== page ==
I would argue that the zone designation comparison in that ASHRAE Canada map are too conservative. Only the COLDEST parts of Canadian zone A can be compared to US zone 5, and the warmer parts of Canadian zone-B are far more like US zone-5 than 6. Seriously, TorontoWindsor are VERY zone-5ish by almost every measure, and Vancouver/Nanaimo/Victoria is TOTALLY a US 4C type climate, whereas the climate in Kelowna/Pendiction is more like the warm edge of zone 6 by most measures.

    That said, designing to the colder-zone IRC prescriptive minimums as laid out in the ASHRAE map does indeed work, and adds considerable resilience/margin in the warmer parts of the Canadian zones. The correlations kinda-work, but using real local weather datasets can fine-tune it a bit.

  5. Jin Kazama | | #5

    Dana i agree, but it is far simpler within the context on this website to use a extrapolation of the usa one. I haven't read too many discussion using canadian calculations here, and most design criterias for systes can be done with the extention of the usa zones .

    Oak: ok haha

  6. GBA Editor
    Martin Holladay | | #6

    Jin,
    I understand the frustrations of Canadian readers of GBA. But to answer your question: we didn't create the map. The map was created by the U.S. Department of Energy -- an agency that evidently doesn't care much about Canadians, unfortunately.

    I agree with the advice given by other commenters. Find a U.S. city with winter temperatures close to yours -- and then you'll know what zone you are in. I listen to weather reports from Montreal, and that city is usually a little warmer than my location in northeast Vermont. So traveling north doesn't necessarily mean that you are entering a colder zone.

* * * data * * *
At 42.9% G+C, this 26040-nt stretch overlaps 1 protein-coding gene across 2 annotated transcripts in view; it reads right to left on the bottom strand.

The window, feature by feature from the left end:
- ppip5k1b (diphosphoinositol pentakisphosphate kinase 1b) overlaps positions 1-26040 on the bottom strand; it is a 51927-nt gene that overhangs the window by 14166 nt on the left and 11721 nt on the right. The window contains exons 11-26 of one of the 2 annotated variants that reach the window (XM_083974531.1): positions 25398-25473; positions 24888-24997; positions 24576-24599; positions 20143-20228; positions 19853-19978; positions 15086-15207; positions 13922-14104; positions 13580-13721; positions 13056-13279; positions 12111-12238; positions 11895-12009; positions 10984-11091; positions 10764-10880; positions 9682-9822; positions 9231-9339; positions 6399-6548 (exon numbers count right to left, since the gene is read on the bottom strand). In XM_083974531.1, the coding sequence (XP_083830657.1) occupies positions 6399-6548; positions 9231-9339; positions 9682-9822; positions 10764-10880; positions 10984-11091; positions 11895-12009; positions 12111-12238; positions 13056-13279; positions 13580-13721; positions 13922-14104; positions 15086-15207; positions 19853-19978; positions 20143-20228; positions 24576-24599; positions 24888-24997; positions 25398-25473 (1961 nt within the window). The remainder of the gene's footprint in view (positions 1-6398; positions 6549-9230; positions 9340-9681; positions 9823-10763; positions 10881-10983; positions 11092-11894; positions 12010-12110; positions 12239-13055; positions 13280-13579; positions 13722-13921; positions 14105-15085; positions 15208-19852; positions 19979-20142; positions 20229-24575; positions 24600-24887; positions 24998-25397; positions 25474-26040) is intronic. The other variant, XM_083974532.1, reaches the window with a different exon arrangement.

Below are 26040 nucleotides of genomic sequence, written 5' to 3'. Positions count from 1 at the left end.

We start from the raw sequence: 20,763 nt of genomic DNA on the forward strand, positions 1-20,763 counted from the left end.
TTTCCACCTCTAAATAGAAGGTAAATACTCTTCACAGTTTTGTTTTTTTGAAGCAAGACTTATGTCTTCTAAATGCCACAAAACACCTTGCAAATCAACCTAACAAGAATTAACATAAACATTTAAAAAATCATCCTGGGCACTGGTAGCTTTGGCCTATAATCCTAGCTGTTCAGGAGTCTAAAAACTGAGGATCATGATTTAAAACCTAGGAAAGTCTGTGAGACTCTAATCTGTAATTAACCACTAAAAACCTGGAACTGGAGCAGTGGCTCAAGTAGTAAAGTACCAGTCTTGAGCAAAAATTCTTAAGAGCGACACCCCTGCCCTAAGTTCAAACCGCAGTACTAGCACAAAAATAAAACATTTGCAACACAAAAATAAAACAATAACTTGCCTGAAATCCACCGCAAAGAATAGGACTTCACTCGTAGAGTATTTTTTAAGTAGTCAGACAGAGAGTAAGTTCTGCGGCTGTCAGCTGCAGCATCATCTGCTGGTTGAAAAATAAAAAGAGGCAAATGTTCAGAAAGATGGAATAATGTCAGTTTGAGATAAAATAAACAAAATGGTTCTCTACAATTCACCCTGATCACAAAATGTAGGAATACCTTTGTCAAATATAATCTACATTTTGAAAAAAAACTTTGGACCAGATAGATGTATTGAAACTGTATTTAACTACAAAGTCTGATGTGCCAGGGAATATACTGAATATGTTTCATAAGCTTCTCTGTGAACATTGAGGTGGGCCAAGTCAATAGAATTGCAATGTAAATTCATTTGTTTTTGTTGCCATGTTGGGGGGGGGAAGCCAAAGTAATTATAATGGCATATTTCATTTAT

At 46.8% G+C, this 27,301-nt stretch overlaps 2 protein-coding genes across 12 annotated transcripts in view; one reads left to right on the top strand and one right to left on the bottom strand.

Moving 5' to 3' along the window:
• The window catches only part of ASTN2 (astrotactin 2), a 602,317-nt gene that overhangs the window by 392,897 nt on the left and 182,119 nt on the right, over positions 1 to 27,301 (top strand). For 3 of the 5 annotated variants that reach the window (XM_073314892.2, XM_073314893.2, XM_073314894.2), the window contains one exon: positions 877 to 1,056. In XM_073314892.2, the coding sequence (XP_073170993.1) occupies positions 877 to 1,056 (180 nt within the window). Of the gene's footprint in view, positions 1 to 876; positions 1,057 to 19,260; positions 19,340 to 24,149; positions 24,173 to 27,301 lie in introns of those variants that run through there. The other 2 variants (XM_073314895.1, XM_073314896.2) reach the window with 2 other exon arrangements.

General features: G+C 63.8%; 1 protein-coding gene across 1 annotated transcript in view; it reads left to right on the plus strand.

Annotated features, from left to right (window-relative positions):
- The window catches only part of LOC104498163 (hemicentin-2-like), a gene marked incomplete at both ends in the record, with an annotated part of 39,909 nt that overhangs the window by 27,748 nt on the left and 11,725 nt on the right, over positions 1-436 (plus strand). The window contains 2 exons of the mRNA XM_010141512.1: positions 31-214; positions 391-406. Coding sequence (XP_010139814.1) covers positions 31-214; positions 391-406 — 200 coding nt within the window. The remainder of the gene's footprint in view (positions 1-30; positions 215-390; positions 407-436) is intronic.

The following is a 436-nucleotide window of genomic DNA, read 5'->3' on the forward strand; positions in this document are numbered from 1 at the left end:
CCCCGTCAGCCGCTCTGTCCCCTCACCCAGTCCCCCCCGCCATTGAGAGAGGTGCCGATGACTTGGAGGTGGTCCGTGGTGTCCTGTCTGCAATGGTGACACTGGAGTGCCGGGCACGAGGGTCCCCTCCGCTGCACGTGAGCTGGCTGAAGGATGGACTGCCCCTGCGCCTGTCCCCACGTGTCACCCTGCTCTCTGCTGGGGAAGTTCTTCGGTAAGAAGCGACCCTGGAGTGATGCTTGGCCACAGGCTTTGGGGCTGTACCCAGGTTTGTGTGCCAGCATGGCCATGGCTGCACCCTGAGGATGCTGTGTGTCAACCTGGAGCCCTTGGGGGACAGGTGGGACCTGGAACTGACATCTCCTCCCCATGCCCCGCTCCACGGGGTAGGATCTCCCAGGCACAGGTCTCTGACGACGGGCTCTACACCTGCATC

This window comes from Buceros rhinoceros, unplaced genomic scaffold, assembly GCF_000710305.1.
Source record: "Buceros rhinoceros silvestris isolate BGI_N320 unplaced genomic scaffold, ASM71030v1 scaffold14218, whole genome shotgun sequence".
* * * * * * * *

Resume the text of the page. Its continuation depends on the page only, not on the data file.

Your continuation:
7. Jin Kazama | | #7

    Martin : no frustration to understand ... ( well at least i don't feel any )

    I understand the map was created by the US gov, but is this website USA gov property ?
    Can't we just "add" the canadian map under the existing one as a link??

    Also, finding a city that "matches" ones own canadian city might be hard if someone doesn't have a clue as to the weather of USA cities.

  8. Expert Member
    Dana Dorsett | | #8

    Using weatherspark.com data sets to verify climate comparisons to US cities you THINK , might be similar to your Canadian town location is quite useful. More than once I've been surprised, even for Canadian & US locations that I'm quite familiar with in a direct-experience sort of way.

    Using the WeatherSpark cursors to eyeball the mid-winter temperature averages is also a quick way to deal with more pencil & paper dew point calculations, rather than using prescriptive IRC zone norms. It's been an oft used reference for me since it first went into beta testing several months back.

    I'll second Jin's suggestion about adding the NRCan climate zone map to the web site, even if it's relevance to IRC prescriptions need an asterisk next to it. (I suppose it would be best to obtain copyright permission for that, but I doubt it would become an issue even without prior permission.)

  9. Jin Kazama | | #9

    Dana : i'll makre sure to visit this website

    i also like this map i found for min temperatures :

    http://bonnieplants.ca/images/map1.jpg

  10. GBA Editor
    Martin Holladay | | #10

    Update: Jin Kazama eventually located the map he sought, and let GBA know about it.

    Here is a link to a new GBA page: Climate Zone Map Including Canada.

    Thanks, Jin.